Cartel money laundering trial begins in Texas

Associated Press
FILE - In this June 12, 2012 file photo, FBI agents overlook a horse ranch under investigation in Lexington, Okla. Prosecutors in Texas say Jose Trevino Morales, a brother of two top leaders of Los Zetas, oversaw the purchase of hundreds of quarter horses at a ranch in Oklahoma. He's charged with conspiracy to launder drug money in a case with more than a dozen other defendants. Jury selection in the trial begins Monday, April 15, 2013, in Austin, Texas. (AP Photo/Brett Deering, File)
.

View gallery

AUSTIN, Texas (AP) — A multimillion-dollar horse racing and breeding operation run from an Oklahoma ranch was actually a front for a notorious Mexican cartel to launder millions of dollars in drug money, prosecutors alleged Tuesday at the beginning of a trial for five defendants charged in the scheme.

Jose Trevino Morales, the younger brother of the suspected leader of the Zetas drug cartel, is charged with money laundering conspiracy. His trial along with four co-defendants facing the same charge began Tuesday in Austin, Texas.

Prosecutor Douglas Gardner told jurors Tuesday that Trevino had been put in charge of the scheme by his brothers, who are alleged to be at the top of one of the biggest, most versatile and violent criminal organizations in the world. The scheme went through $16 million in horse-related expenses in 30 months, Gardner said.

Gardner described a conspiracy in which horse owners, trainers and others crafted bank deposits to hide the true source of the operation's funding. He said they created companies that bought horses with the cartel's money and even fixed the outcome of horse races.

"The Zetas make money by drugs, extortion, bribery and send the money to the U.S. to buy racehorses," he said.

Gardner alleged Trevino, 46, ran the operation for his brothers — Miguel Angel Trevino Morales and Oscar Omar Trevino Morales. He alleged a Mexican businessman, Francisco Antonio Colorado Cessa, bought horses for the Zetas through his oil services company, which authorities say was also a front for the drug cartel.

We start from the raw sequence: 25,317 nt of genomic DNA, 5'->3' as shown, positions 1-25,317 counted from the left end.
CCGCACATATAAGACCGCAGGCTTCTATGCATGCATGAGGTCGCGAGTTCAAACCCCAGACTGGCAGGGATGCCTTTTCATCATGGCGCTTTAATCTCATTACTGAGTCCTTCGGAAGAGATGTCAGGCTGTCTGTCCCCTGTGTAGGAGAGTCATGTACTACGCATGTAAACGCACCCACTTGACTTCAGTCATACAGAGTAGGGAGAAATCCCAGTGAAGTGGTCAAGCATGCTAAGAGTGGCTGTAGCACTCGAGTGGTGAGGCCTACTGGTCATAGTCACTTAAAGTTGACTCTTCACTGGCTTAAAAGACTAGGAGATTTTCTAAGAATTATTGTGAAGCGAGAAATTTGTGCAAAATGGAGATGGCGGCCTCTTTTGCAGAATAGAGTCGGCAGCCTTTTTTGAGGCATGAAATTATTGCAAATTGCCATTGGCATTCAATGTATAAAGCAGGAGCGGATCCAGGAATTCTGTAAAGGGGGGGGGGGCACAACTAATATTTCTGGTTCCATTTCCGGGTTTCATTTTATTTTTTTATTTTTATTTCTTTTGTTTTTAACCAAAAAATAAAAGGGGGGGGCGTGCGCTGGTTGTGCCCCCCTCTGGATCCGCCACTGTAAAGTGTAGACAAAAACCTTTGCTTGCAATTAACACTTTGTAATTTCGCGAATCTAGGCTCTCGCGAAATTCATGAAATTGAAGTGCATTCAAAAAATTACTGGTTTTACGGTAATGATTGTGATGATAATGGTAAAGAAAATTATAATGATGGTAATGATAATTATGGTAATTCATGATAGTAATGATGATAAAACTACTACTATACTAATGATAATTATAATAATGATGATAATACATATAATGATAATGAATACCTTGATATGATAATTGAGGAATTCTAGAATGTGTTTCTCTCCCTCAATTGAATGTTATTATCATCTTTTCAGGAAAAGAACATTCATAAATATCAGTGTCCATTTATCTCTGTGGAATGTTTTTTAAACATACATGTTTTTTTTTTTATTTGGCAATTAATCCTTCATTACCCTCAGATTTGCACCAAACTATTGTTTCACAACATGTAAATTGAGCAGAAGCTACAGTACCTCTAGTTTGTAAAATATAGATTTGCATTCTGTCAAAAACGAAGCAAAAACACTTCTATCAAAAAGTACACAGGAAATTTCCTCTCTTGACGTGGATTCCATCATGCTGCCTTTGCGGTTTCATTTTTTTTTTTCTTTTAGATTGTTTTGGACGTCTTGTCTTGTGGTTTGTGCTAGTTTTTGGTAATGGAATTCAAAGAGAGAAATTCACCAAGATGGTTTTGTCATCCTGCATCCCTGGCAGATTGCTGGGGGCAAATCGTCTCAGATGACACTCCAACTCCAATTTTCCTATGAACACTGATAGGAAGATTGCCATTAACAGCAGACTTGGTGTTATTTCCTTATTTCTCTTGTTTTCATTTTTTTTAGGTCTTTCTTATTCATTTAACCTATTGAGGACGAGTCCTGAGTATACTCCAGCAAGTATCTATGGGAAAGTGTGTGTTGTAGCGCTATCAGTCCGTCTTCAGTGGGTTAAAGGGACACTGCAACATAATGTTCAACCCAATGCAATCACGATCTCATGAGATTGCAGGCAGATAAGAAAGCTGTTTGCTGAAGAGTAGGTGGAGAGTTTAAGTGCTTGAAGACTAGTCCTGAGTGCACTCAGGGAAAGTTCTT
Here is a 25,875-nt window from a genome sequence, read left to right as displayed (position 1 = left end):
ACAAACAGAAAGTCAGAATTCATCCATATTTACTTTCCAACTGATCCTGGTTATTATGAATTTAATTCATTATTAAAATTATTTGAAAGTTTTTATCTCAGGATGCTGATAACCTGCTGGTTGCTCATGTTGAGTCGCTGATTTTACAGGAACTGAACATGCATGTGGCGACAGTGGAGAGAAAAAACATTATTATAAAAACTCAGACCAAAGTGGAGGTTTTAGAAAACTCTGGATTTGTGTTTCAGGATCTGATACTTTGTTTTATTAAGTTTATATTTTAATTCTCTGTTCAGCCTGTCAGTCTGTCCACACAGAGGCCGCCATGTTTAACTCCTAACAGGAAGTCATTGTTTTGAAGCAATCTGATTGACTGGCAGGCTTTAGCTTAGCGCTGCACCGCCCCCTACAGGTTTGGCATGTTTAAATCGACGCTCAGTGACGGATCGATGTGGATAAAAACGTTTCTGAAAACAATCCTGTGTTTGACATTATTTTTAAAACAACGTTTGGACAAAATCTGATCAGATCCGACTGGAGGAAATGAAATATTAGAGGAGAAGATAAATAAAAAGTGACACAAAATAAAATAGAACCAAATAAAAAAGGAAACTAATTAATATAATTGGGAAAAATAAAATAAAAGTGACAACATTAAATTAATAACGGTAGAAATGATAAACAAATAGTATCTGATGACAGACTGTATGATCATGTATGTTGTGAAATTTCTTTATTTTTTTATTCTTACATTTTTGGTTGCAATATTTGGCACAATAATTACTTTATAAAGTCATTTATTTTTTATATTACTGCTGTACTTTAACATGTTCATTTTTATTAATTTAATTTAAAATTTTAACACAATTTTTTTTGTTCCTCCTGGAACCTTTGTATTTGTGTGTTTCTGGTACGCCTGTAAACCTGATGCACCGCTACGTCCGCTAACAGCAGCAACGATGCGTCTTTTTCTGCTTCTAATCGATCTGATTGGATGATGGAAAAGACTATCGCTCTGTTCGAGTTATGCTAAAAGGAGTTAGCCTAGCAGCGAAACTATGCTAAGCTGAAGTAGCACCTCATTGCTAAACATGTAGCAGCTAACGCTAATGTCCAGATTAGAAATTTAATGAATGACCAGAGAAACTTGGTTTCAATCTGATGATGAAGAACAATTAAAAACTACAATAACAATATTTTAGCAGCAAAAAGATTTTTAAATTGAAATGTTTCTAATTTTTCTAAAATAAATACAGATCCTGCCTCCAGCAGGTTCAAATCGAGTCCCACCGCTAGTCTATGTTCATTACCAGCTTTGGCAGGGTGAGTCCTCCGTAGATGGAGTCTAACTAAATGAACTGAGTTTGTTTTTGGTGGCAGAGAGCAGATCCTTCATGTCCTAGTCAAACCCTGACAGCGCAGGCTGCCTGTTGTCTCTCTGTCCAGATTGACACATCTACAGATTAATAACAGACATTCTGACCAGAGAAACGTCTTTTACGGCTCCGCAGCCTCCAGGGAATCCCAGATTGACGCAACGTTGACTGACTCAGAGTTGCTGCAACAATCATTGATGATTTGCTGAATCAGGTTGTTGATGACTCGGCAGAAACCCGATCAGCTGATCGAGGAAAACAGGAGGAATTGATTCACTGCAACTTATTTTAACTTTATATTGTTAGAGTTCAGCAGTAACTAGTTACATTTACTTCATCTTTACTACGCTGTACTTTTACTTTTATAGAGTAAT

The three other defendants on trial— Fernando Solis Garcia, Eusevio Maldonado Huitron and his older brother Jesus Maldonado Huitron — are accused of buying horses for the cartel or laundering money through personal accounts.

But David Finn, Morales' attorney, called his client a "legitimate horseman" who is being targeted by prosecutors due to his brothers' alleged crimes.

"This isn't some front," Finn said. "It's a legitimate, real business ... built on the sweat of my client and his wife."

Mario Cuellar, a government witness and former Zetas member, said he was responsible for funneling drug money from Mexico into the United States for buying horses. He described Miguel Angel Trevino Morales as an active participant who kept a listing of the horses' names and prices on his cellphone.

Jose Trevino Morales initially didn't want to get involved but eventually did in 2009 when he purchased a horse named Tempting Dash, said Cuellar, who is serving a lengthy prison sentence on a drug charge.

Cuellar said Cessa would buy the horses in his name and would be reimbursed later in Mexico. Cessa, who owned a company in Mexico, and other horse buyers were often chosen because they had legitimate ways to come up with the money, Cuellar said.

"Horses were bought through people who could not be questioned about where the money came from, people who had big businesses," Cuellar said in Spanish through an interpreter.

Jose Vasquez Jr., another person who worked for the cartel in Dallas, told jurors he helped send about $900,000 in drug proceeds to help pay for horses and other horse-related expenses in Texas, New Mexico and Oklahoma.

Vasquez is currently serving a lengthy prison sentence for drug trafficking.

Mike DeGeurin, Cessa's attorney, said his client's company in Mexico, ADT Petroservicios, has no ties to the Zetas. DeGeurin said Cessa invested some of his money in buying and breeding horses and that his client also runs a horse ranch in Mexico for use by autistic children.

Attorneys for Solis and Eusevio Maldonado Huitron told jurors their clients were hard-working, honest horse trainers and that there is no evidence they knew the horses they bought or trained allegedly belonged to the drug cartel. Jesus Maldonado Huitron's attorney said he would make his opening statement after the prosecution's case.

The first witness for prosecutors was Jose Garza, a former Texas state trooper and intelligence analyst with the FBI, who gave jurors a history lesson of the Zetas and how they operate.

The trial was expected to last several weeks. Testimony was to resume Wednesday morning.

Morales' wife and daughter have pleaded guilty to lesser charges.

The horse operation Morales ran from a sprawling ranch near Lexington, Okla., spent millions of dollars buying horses in California, New Mexico and Texas, prosecutors said.

Workers at the Ruidoso Downs Race Track and Casino in New Mexico said his stables were known as the "Zetas' stables," and some of his horses were named Number One Cartel and Mr. Ease Cartel.

Miguel Angel Trevino Morales, one of Jose's brothers, is believed to now be the leader of the Zetas cartel, which split off from the Gulf Cartel in 2010 and is known for its brutality — beheading rivals and staging mass killings.

Miguel Angel Trevino Morales and Oscar Omar Trevino Morales are also charged in the scheme, though they remain at large.

___

Follow Juan A. Lozano at http://www.twitter.com/juanlozano70

View Comments (243)